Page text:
• Flip them. When the ribs hit an hour of cooking time, I went into the Gateway again and turned them over. I like letting my ribs cook face-side down for about 15 minutes.
  • Remove the racks. Using my Thermapen MK4, I clocked the ribs at 175 degrees F at this point. The color was awesome. These ribs were ready to wrap.  I removed them from the grill and laid them on a double layer of aluminum foil.
  • Bathe and wrap. Mixing my Butter Bath & Wrap with some apple juice, I shook it well in a shaker bottle to get it ready for the ribs. Tenting my foil to prevent spillage, I poured the Butter Bath directly on the back of the rack of ribs. Then I folded the foil, long ends first, over the top of the ribs, loosely rolling it into place. I finished the process by rolling each side of foil up onto the top of the ribs.
  • Back on the smoker. I placed the bathed, foil-wrapped racks of ribs back on the grill for about 45 more minutes before checking them. They were hitting an internal temp of 208 degrees F. These ribs are done.
  • Let ‘em rest. The ribs needed time to rest to absorb the moisture and continue to tenderize, so I left them in their foil for 30 minutes after pulling them off the grill.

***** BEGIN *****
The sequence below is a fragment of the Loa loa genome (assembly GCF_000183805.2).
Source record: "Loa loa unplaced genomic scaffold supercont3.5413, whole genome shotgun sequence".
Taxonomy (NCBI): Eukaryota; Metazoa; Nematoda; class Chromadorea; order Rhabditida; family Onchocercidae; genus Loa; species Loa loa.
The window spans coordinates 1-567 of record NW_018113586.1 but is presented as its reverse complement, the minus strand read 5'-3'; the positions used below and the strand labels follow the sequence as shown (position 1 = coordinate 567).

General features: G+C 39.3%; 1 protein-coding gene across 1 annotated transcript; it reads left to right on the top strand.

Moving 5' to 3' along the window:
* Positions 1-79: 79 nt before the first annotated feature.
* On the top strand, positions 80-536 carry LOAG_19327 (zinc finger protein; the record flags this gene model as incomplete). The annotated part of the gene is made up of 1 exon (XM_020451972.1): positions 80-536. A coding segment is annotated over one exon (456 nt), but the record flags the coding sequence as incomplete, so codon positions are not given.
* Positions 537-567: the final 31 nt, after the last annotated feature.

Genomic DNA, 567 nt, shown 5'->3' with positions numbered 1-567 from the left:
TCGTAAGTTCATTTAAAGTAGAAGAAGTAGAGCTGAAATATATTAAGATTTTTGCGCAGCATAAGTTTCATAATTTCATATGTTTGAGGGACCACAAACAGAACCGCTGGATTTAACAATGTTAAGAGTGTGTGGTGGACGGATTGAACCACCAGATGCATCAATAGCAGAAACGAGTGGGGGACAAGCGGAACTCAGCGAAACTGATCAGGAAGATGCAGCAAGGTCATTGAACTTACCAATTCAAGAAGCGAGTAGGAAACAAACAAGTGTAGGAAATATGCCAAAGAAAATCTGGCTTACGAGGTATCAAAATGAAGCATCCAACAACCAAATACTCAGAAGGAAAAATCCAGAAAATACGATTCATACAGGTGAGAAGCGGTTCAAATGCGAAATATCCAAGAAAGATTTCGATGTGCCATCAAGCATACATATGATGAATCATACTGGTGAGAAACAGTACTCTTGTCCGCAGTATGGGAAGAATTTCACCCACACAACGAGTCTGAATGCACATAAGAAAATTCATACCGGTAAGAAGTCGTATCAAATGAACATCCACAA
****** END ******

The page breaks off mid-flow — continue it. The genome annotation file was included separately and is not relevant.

• Unwrap and sauce the racks. I took the foil off the ribs, being careful not to make a big mess with the butter bath in the process. Laying them on the counter, I could see the color was perfect and, oh, they smelled absolutely incredible. I got my bottle of Sweet BBQ Sauce and lightly poured it over each rack, using my silicone basting brush to evenly cover the rib. A few extra shakes of my Sweet Rub onto the sauce, and they were good to go. I turned them over and sauced the other side the same way.
  • Tack the sauce. I laid the ribs back on the cooker one last time and gave them 5 minutes more cooking to heat up the sauce and finish everything off.
  • Slice and serve. As I was slicing into these ribs, I could tell they were super tender by the way the knife was effortlessly melting through them. They were juicy, too. I chose a piece to sample

The Results

The first bite knocked my socks off. It’s really incredible this recipe used so few ingredients, because it sure didn’t hinder the taste. They are full of flavor from the seasoning, the butter bath, sauce, and that cherry wood added the perfect layer of smoky flavor. And so tender they practically melted in my mouth. These just can’t be beat. 

Serving Suggestions for St. Louis Ribs

Most appetites can eat half a rack of ribs as a meal along with a couple of other sides like baked beans, coleslaw, and mashed potatoes. 

Storing Them

Let any leftovers cool completely and store them in a ziplock back or in an airtight bowl in the fridge. Heat them back up on the grill or in the oven or microwave for up to 3 days. 

Equipment and Tools

Filet knife, black nitrile gloves, Heath Riles BBQ mixing shaker bottle

cutting board, Thermapen Mk4, aluminum foil, Thermoworks Silicone Tools